It’s true that many obsessed guitarists seem to hoard an unending collection of guitars, but there’s typically a bass in the mix somewhere, as well. While a few of my cohorts over at Bass Player magazine never let me forget how much aggravation bassists can endure from guitarists coming up with their own bass parts, having an electric bass handy is beneficial for practicing, songwriting, jamming, and recording tracks (after all, out of necessity, home studios have made multi-instrumentalists of us all). For most of us—the fears of the BP staff aside—that’s probably as far as we take our bass explorations.
But if anything would actually transform me into a serious wannabe bassist—rather than a low-end dilettante—it would be the Taylor GS Mini-e Bass. The Mini-e is a lightweight, super-compact, incredibly easy-to-play, and good-sounding acoustic/electric bass, and it’s also so much fun to play that it’s hard to put down. (Now, bassists of the world may want to start worrying just a tad.) It’s a superbly made instrument to boot. The satin finish not only enhances the warmth and beauty of the woods, it also makes for a comfy feel when you’re riffing all over the neck. The frets are rounded and smooth, the bridge and pickguard are flawless, and the inner bracing and internal construction is spotless (no splinters, excess glue, or messy wiring).
In addition to playing the Mini-e in my office whenever I could—it’s that seductive—I used it to track a tribute to X-Ray Spex, also using the Carvin Steve Vai Legacy Drive and the Ernie Ball Music Man St. Vincent (you can see it at GP’s YouTube channel, GuitarPlayerEditors). I recorded the Mini-e direct to Apple GarageBand through a Focurite Scarlet 2i2 preamp, and it sounded full and transparent. The bass tone immediately sat right in the track without any effort. There was no muddiness or boominess apparent, and the Tone control of the onboard ES-B preamp offered minor adjustments if needed—even though I ended up leaving it in the flat position. The Mini-e’s piezo picked up a touch of track bleed from the studio monitors, but it wasn’t a concern, and if it was, I would have simply listened through headphones. Obviously, the Mini-e is not a solidbody electric—or a treasured vintage bass—but it can do the job in most situations where you need a bass.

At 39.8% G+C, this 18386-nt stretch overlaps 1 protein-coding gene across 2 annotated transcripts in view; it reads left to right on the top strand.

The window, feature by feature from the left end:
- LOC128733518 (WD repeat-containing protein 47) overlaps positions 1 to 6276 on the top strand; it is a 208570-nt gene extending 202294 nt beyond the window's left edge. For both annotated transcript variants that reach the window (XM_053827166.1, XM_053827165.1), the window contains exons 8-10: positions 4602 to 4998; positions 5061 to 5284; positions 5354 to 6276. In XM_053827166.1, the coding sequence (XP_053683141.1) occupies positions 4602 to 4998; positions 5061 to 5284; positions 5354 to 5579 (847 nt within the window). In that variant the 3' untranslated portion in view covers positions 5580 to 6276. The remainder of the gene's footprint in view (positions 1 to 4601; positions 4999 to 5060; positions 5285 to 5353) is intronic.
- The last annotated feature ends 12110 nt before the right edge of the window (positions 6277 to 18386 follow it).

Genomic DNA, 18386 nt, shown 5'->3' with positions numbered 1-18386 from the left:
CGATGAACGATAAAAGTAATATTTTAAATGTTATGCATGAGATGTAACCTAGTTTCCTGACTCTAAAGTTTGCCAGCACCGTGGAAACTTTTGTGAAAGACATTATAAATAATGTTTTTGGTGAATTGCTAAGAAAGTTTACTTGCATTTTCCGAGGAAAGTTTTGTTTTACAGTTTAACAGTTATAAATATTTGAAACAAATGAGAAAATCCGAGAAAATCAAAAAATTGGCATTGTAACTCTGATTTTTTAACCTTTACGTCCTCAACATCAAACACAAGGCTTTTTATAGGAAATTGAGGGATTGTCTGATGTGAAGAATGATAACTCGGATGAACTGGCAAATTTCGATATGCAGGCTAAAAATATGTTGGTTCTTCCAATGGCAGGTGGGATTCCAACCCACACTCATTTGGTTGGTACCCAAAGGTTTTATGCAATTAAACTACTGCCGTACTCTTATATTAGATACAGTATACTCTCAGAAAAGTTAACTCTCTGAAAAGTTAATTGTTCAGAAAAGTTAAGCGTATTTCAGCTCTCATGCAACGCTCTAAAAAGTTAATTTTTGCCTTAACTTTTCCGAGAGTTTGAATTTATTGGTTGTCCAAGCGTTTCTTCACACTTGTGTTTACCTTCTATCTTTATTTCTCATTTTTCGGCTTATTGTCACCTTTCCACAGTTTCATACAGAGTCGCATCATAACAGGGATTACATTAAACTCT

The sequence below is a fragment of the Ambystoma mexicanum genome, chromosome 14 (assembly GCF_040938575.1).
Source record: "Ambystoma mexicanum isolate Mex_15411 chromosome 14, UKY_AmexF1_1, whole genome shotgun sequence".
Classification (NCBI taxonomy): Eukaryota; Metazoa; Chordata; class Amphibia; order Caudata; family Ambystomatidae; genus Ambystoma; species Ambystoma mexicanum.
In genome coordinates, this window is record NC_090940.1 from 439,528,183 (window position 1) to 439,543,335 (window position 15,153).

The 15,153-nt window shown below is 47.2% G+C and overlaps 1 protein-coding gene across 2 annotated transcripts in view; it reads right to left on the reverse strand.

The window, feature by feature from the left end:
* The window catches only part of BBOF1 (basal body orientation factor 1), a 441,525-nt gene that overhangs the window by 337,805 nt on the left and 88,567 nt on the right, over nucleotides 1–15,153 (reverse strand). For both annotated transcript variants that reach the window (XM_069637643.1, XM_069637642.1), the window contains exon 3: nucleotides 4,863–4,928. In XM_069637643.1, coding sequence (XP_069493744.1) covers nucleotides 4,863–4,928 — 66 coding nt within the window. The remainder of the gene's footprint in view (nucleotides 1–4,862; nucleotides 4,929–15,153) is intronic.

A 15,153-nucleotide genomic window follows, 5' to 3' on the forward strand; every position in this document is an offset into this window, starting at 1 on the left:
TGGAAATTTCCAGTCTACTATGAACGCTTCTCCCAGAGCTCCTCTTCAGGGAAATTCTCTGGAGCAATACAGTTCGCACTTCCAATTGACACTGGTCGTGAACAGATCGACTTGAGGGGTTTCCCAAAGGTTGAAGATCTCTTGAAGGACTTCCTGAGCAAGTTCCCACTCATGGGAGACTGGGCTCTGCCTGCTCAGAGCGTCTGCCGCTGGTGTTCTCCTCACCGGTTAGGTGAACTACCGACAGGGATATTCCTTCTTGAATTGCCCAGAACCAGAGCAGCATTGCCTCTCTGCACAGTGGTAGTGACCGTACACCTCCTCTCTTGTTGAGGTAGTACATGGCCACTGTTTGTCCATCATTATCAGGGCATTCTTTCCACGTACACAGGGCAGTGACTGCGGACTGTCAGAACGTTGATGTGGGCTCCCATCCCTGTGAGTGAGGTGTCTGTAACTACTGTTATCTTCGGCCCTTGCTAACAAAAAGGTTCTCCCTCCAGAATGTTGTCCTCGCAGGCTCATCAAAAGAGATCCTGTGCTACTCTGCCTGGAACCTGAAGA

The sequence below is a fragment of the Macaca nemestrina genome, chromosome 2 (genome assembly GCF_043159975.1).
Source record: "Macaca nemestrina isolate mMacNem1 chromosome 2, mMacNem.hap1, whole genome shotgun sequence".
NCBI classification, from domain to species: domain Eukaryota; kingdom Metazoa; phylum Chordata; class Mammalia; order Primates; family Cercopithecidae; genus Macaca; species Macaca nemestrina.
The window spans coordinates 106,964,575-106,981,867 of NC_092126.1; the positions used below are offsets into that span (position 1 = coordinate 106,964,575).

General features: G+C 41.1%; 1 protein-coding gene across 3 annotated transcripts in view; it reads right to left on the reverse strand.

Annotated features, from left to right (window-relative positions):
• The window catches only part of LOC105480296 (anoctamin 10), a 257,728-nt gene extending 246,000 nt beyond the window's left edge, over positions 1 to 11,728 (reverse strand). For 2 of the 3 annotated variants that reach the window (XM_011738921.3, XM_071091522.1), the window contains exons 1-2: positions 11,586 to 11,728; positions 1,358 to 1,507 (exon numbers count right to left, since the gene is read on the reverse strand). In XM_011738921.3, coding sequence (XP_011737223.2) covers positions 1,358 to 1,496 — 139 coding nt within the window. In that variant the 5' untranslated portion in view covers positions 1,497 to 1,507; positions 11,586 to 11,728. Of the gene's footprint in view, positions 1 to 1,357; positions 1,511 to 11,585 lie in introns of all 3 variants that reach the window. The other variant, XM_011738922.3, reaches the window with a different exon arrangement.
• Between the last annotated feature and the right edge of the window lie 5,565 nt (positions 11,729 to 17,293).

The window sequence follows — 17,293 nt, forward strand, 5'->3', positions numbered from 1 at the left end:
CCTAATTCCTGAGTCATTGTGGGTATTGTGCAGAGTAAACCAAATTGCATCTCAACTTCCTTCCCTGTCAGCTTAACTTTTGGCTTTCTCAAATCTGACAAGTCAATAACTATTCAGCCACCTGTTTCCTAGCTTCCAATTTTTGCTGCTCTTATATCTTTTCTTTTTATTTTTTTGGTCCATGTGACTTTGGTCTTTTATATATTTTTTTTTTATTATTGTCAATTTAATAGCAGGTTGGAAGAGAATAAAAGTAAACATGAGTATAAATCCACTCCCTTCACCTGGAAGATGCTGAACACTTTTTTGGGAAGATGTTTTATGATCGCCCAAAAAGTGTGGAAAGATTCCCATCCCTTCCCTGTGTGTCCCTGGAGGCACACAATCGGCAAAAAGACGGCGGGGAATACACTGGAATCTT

What really makes the Mini-e such a gas to play is its condensed scale length—it’s ten inches shorter than a standard electric bass—and the specially designed D’Addario nylon-core with phosphor-bronze wrapped strings. The strings feel slinky, sexy, cozy, and sweet. It’s almost like eating your favorite dessert to play these things. (By the way, the Mini-e will only work with the custom D’Addario strings—you can’t experiment with different string formulations.)
I’d never think to grab a parlor-sized acoustic/electric bass for tracking song ideas or jamming with friends, but the Mini-e completely changed my mind. It’s easy to transport and store (even in a cramped bedroom studio), and it’s so easy to play that even beginners and “occasional bassists” will be beaming with joy as they lay down grooves. This mini is major marvelous.
GS MINI-E BASS
PRICE $699 street
NUT WIDTH 1 11/16", NuBone
FRETBOARD Ebony, 23.5" scale
TUNERS Chrome diecast
BODY Solid Sitka spruce top, layered sapele back and sides
BRIDGE Ebony with Micarta saddle
PREAMP Taylor ES-B
PICKUP Expression System 2 piezo
CONTROLS Volume, Tone, Tuner
FACTORY STRINGS D’Addario EXP PBB190GS
KUDOS Awesome playability. Good sound.